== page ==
• As technology advances and more wireless products are developed to accommodate mobile lifestyles, Americans are exposed to increasing amounts of electromagnetic radiation. Manufacturers of products that emit such radiation assure consumers that normal use poses no health risk. However, several studies suggest an increased risk of developing certain health problems in those exposed to continuous low-frequency electromagnetic radiation.
  • Electrosensitivity and electromagnetic therapy are areas of increasing medical research.

Theory / Evidence
  • Electromagnetic therapy is thought to restore the electricity and magnetic energy that naturally exist in the human body. This is purportedly accomplished by correcting energy imbalances that result in the chemical and physiological illness.
  • Although not conclusively proven, it is postulated that tissue damage from exposure to electromagnetic radiation results from increasing free radicals (unstable particles that react with cells potentially causing damage) in the body, enhancing lipid peroxidation (the result of free radicals damaging cell membranes that results in production of more free radicals) and altering antioxidant defense systems (the way the body normally neutralizes free radicals to prevent damage to cells).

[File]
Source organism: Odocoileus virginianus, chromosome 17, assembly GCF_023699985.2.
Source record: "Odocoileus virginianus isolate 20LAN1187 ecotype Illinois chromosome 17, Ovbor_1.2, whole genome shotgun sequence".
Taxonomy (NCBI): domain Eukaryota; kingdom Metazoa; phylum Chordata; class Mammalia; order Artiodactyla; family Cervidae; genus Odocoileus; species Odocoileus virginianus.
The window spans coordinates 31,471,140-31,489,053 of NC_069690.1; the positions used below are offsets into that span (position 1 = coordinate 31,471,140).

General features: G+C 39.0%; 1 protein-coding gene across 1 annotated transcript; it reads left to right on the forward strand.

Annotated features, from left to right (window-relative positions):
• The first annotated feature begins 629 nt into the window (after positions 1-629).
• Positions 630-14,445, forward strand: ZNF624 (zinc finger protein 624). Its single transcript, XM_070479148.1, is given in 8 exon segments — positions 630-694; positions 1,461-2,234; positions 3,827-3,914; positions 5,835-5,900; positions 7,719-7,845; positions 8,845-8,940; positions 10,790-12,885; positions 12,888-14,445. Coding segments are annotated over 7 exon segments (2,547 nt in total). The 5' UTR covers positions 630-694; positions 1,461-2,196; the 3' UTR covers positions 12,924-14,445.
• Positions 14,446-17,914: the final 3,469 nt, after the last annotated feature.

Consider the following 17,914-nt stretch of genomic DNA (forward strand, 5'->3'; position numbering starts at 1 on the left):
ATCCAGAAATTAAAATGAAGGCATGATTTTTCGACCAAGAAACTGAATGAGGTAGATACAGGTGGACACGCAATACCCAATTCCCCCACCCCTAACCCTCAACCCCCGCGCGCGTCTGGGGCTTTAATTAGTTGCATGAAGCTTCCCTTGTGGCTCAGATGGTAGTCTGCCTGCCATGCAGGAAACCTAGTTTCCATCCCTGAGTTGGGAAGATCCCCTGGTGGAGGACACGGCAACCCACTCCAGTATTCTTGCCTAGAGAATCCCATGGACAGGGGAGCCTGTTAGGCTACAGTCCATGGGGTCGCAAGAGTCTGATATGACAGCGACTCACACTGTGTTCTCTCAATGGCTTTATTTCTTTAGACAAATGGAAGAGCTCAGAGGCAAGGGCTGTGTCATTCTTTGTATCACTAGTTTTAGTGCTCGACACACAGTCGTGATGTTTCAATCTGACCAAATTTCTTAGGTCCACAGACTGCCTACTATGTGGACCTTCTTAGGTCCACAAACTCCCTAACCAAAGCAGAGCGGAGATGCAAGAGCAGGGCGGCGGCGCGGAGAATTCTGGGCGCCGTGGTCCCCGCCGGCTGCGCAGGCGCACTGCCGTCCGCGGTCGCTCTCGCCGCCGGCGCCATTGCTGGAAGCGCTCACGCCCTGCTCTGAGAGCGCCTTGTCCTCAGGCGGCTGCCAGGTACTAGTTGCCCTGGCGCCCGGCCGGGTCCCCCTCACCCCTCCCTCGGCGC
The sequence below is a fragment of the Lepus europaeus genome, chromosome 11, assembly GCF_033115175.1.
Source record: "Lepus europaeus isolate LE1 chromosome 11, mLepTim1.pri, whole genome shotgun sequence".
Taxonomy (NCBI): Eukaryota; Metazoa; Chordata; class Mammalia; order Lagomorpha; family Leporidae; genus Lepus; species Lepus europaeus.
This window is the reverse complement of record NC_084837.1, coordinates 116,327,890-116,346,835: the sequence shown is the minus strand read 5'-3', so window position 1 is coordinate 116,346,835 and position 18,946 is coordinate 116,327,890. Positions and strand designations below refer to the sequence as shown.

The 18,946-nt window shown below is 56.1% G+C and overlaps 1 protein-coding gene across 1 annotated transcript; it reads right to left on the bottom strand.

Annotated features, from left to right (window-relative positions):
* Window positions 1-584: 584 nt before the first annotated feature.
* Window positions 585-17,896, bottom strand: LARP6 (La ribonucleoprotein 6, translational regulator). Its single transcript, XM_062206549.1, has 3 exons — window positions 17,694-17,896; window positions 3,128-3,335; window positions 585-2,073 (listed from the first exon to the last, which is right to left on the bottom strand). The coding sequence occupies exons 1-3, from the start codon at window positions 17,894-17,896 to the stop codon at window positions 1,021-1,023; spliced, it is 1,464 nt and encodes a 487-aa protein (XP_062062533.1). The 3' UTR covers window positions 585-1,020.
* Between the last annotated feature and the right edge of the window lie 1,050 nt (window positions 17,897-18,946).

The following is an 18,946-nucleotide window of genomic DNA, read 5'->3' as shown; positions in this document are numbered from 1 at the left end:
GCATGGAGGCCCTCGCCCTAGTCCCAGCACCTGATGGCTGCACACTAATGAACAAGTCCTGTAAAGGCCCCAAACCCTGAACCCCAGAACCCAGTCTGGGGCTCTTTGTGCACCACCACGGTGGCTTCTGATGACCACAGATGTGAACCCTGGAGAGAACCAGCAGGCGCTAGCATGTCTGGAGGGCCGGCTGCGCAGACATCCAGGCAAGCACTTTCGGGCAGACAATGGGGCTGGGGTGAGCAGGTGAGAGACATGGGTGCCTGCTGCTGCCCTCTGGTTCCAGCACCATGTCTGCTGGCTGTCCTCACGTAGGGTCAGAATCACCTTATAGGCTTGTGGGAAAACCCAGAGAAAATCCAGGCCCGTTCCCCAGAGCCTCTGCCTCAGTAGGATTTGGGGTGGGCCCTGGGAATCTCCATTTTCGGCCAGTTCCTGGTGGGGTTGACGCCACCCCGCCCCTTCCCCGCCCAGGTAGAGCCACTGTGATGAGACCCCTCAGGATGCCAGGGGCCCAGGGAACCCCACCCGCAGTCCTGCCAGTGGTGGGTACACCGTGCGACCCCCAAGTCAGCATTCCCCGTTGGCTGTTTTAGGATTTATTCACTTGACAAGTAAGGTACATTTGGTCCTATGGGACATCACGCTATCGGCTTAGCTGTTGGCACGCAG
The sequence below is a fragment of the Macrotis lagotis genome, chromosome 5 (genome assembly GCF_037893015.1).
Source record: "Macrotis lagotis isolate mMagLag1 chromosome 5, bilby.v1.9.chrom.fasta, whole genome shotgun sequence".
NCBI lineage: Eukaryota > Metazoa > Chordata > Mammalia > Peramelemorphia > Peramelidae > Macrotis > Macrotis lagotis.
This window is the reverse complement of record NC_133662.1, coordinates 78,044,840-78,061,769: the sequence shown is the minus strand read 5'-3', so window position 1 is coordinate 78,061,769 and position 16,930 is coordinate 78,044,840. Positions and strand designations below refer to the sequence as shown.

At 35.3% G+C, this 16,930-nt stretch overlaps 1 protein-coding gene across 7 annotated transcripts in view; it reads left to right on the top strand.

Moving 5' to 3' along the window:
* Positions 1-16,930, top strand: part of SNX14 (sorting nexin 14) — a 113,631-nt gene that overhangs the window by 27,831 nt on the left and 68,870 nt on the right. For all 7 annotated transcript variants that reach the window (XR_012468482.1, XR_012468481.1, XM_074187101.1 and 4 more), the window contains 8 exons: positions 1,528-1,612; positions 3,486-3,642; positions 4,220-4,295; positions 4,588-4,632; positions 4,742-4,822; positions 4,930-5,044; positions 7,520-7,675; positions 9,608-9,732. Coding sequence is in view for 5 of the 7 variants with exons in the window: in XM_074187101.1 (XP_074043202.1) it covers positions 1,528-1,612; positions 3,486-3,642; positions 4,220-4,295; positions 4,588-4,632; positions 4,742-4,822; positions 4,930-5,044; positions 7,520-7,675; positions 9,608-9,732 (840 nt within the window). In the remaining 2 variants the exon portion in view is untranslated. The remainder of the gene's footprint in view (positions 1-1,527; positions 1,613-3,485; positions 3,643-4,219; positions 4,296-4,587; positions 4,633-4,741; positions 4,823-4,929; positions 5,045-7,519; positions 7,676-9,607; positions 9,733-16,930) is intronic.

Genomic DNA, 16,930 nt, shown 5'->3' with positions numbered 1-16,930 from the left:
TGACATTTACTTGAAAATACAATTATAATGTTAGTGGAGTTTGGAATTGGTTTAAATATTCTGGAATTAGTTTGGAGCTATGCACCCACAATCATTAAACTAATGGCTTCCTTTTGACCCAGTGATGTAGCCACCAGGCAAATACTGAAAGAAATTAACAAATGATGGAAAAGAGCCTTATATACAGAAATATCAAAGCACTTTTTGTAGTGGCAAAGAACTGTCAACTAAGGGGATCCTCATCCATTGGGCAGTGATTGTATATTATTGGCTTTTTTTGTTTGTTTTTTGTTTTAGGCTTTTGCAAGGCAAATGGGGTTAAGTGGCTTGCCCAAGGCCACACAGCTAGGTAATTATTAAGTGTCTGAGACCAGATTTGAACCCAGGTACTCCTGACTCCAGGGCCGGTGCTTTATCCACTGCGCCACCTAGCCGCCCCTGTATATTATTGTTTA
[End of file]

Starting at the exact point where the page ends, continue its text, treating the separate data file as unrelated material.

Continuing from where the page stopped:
• A 2006 study by Lee et al. found that pulsed electromagnetic therapy was effective in treating symptoms of back pain. However, a 2006 review article of several clinical trials by McCarthy et al. showed no significant reduction in pain related to knee osteoarthritis when electromagnetic therapy was given to patients. More research is required before conclusions can be made regarding the efficacy of this form of treatment.
  • A study published in 2005 by Ozguner et al. concluded that potentially dangerous reactions to electromagnetic radiation, such as free radical induced tissue damage, occurred less when animals in close proximity to cellular phones were given a novel antioxidant, caffeic acid phenethyl ester, one of the major components of honeybee propolis. These results encourage further investigation into the role that antioxidants may play in protection against electromagnetic radiation.

Safety




Author information
  • This information has been edited and peer-reviewed by contributors to the Natural Standard Research Collaboration (www.naturalstandard.com).

Bibliography
  1. Lee PB, Kim YC, Lim YJ, et al. Efficacy of pulsed electromagnetic therapy for chronic lower back pain: a randomized, double-blind, placebo-controlled study. J Int Med Res. 2006 Mar-Apr;34(2):160-7. .
  2. Ozguner F, Altinbas A, Ozaydin M, et al. Mobile phone-induced myocardial oxidative stress: protection by a novel antioxidant agent caffeic acid phenethyl ester. Toxicol Ind Health. 2005 Oct;21(9):223-30.
  3. Electrosensitivity: Sensitivities & allergies to electricity. . Last accessed April 3, 2007.
  4. Institute of Electrical and Electronic Engineers. . Accessed April 3, 2007.
  5. International Commission on Non-Ionizing Radiation Protection. . Last accessed April 3, 2007.
  6. McCarthy CJ, Callaghan MJ, Oldham JA. Pulsed electromagnetic energy treatment offers no clinical benefit in reducing the pain of knee osteoarthritis: a systematic review. BMC Musculoskelet Disord. 2006 Jun 15;7:51.
  7. Thornton IM. Out of time: A possible link between mirror neurons, autism and electromagnetic radiation. Med Hypotheses. 2006;67(2):378-82.

Technique